Rheumatoid arthritis | high intensity exercise rheumatoid arthritis
Does intense exercise help or hurt rheumatoid
arthritis? The answer next… Rigorous Exercise Could Aid Rheumatoid Arthritis
Pain Rachel Lutz writing in MD reported arthritis
pain severity can be reduced with high-intensity training, such as cycling, according to a
study published in the European Journal of Applied Physiology. Researchers from the Norwegian University
of Science and Technology studied seven women with rheumatoid arthritis (RA) aged between
20 and 50 years in order to examine the effects of high-intensity training on their arthritis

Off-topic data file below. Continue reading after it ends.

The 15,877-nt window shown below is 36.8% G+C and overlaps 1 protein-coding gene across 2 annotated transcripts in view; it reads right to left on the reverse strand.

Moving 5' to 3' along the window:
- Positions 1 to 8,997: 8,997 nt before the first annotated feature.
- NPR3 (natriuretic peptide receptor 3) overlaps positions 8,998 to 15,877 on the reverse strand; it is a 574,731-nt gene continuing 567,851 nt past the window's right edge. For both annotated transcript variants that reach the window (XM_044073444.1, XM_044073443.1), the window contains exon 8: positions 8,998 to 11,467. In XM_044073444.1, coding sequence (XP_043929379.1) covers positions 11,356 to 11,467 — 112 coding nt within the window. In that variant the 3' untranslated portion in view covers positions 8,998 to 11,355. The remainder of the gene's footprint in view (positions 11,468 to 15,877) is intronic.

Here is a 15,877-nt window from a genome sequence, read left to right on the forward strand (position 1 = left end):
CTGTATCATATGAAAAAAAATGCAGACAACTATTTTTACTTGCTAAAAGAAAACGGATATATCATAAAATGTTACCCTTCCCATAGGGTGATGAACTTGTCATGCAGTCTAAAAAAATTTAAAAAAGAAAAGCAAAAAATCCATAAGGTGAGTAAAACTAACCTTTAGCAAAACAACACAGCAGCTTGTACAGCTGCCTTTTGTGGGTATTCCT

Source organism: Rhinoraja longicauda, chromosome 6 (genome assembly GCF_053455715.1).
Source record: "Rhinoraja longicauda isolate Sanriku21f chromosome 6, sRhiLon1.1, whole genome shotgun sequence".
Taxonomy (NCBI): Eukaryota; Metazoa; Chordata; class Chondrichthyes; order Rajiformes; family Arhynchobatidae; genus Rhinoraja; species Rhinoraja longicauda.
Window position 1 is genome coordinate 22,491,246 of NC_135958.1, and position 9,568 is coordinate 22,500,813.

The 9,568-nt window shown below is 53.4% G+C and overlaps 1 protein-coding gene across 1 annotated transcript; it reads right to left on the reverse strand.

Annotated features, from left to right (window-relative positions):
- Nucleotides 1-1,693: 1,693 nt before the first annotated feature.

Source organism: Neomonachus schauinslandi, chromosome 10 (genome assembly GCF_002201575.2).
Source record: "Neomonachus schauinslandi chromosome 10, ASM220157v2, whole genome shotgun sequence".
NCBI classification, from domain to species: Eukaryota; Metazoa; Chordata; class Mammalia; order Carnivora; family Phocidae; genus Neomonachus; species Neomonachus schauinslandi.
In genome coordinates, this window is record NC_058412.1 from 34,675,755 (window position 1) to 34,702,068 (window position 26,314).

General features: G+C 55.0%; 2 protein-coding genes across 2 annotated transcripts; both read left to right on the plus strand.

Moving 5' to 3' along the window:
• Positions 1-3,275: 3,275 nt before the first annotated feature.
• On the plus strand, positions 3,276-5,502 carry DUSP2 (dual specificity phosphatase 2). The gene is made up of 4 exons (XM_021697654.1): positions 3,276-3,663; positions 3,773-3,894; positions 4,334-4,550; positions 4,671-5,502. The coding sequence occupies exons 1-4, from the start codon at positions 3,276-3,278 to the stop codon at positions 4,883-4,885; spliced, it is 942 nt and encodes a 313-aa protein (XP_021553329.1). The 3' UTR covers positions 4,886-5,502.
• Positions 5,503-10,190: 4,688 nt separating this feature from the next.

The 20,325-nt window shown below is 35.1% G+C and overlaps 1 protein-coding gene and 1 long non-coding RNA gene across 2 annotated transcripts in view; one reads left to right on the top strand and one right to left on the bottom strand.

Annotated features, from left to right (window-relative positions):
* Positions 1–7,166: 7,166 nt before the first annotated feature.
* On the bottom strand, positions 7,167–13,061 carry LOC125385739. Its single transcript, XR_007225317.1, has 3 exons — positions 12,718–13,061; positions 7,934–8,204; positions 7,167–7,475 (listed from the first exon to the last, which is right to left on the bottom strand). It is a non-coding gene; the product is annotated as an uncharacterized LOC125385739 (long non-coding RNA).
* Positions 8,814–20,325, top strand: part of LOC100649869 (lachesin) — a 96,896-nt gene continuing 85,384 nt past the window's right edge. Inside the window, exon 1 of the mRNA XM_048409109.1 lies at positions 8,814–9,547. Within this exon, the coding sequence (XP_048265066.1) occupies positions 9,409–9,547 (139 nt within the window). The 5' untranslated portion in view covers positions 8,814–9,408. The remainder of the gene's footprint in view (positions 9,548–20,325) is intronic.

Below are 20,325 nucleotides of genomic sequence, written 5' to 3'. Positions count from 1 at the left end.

pain, and to determine if these patients would tolerate exercise intensities above today’s
general recommendations. The patients performed high-intensity interval
training twice per week for 10 weeks on spinning bikes, consisting of four sessions of four
minute intervals at about 85-95 percent of the maximum heart rate. The researchers found that the high-intensity
interval training produced a 12.2 percent increase in the patients’ maximum oxygen
uptake and a 2.9 percent improvement in heart recovery rate. Additionally, body mass index,
body fat, and waist circumference in patients decreased by rates of 1.2, 1.0, and 1.6 percent,
respectively. Muscle mass increased by 0.6 percent in the patients.
Comment: It’s interesting that all the patients elected to continue the exercise program.
This is consistent with what I’ve observed with my patients. You’ve got to make regular
exercise as much of a habit as brushing your teeth.